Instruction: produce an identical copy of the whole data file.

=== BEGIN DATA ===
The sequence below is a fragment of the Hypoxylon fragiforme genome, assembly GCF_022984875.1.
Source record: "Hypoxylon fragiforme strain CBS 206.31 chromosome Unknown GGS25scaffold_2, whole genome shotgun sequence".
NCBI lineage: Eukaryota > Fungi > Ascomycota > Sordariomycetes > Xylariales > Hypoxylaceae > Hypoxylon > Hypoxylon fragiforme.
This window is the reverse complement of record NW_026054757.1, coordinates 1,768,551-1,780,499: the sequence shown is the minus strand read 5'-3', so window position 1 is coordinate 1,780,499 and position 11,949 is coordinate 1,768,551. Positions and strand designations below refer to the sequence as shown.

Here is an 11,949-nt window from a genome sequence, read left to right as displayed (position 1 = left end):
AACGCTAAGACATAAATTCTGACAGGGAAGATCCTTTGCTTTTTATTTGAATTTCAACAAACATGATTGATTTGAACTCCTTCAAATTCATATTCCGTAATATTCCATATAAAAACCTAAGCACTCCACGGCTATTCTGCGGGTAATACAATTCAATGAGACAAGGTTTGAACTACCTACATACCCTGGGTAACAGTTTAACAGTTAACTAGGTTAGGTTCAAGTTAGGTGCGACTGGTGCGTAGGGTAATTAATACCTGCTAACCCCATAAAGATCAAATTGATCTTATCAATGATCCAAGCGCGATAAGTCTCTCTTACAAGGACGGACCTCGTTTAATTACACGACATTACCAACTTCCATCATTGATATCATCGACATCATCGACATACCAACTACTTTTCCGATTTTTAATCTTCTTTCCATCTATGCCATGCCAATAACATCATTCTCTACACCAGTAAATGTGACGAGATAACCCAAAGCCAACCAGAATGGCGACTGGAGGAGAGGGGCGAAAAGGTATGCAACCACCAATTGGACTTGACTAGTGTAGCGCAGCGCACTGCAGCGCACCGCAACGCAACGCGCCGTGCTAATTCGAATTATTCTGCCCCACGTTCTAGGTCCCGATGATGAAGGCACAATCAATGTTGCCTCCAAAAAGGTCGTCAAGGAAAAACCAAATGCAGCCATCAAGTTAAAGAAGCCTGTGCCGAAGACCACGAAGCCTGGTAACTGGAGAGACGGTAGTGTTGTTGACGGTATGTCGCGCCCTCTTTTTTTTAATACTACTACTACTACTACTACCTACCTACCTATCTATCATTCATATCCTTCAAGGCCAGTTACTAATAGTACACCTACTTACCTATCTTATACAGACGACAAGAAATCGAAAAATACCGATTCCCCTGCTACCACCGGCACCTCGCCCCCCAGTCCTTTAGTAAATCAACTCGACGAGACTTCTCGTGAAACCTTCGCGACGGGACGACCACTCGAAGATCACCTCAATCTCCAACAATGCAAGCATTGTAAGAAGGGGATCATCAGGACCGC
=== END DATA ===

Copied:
The sequence below is a fragment of the Hypoxylon fragiforme genome, assembly GCF_022984875.1.
Source record: "Hypoxylon fragiforme strain CBS 206.31 chromosome Unknown GGS25scaffold_2, whole genome shotgun sequence".
NCBI lineage: Eukaryota > Fungi > Ascomycota > Sordariomycetes > Xylariales > Hypoxylaceae > Hypoxylon > Hypoxylon fragiforme.
This window is the reverse complement of record NW_026054757.1, coordinates 1,768,551-1,780,499: the sequence shown is the minus strand read 5'-3', so window position 1 is coordinate 1,780,499 and position 11,949 is coordinate 1,768,551. Positions and strand designations below refer to the sequence as shown.

Here is an 11,949-nt window from a genome sequence, read left to right as displayed (position 1 = left end):
AACGCTAAGACATAAATTCTGACAGGGAAGATCCTTTGCTTTTTATTTGAATTTCAACAAACATGATTGATTTGAACTCCTTCAAATTCATATTCCGTAATATTCCATATAAAAACCTAAGCACTCCACGGCTATTCTGCGGGTAATACAATTCAATGAGACAAGGTTTGAACTACCTACATACCCTGGGTAACAGTTTAACAGTTAACTAGGTTAGGTTCAAGTTAGGTGCGACTGGTGCGTAGGGTAATTAATACCTGCTAACCCCATAAAGATCAAATTGATCTTATCAATGATCCAAGCGCGATAAGTCTCTCTTACAAGGACGGACCTCGTTTAATTACACGACATTACCAACTTCCATCATTGATATCATCGACATCATCGACATACCAACTACTTTTCCGATTTTTAATCTTCTTTCCATCTATGCCATGCCAATAACATCATTCTCTACACCAGTAAATGTGACGAGATAACCCAAAGCCAACCAGAATGGCGACTGGAGGAGAGGGGCGAAAAGGTATGCAACCACCAATTGGACTTGACTAGTGTAGCGCAGCGCACTGCAGCGCACCGCAACGCAACGCGCCGTGCTAATTCGAATTATTCTGCCCCACGTTCTAGGTCCCGATGATGAAGGCACAATCAATGTTGCCTCCAAAAAGGTCGTCAAGGAAAAACCAAATGCAGCCATCAAGTTAAAGAAGCCTGTGCCGAAGACCACGAAGCCTGGTAACTGGAGAGACGGTAGTGTTGTTGACGGTATGTCGCGCCCTCTTTTTTTTAATACTACTACTACTACTACTACCTACCTACCTATCTATCATTCATATCCTTCAAGGCCAGTTACTAATAGTACACCTACTTACCTATCTTATACAGACGACAAGAAATCGAAAAATACCGATTCCCCTGCTACCACCGGCACCTCGCCCCCCAGTCCTTTAGTAAATCAACTCGACGAGACTTCTCGTGAAACCTTCGCGACGGGACGACCACTCGAAGATCACCTCAATCTCCAACAATGCAAGCATTGTAAGAAGGGGATCATCAGGACCGC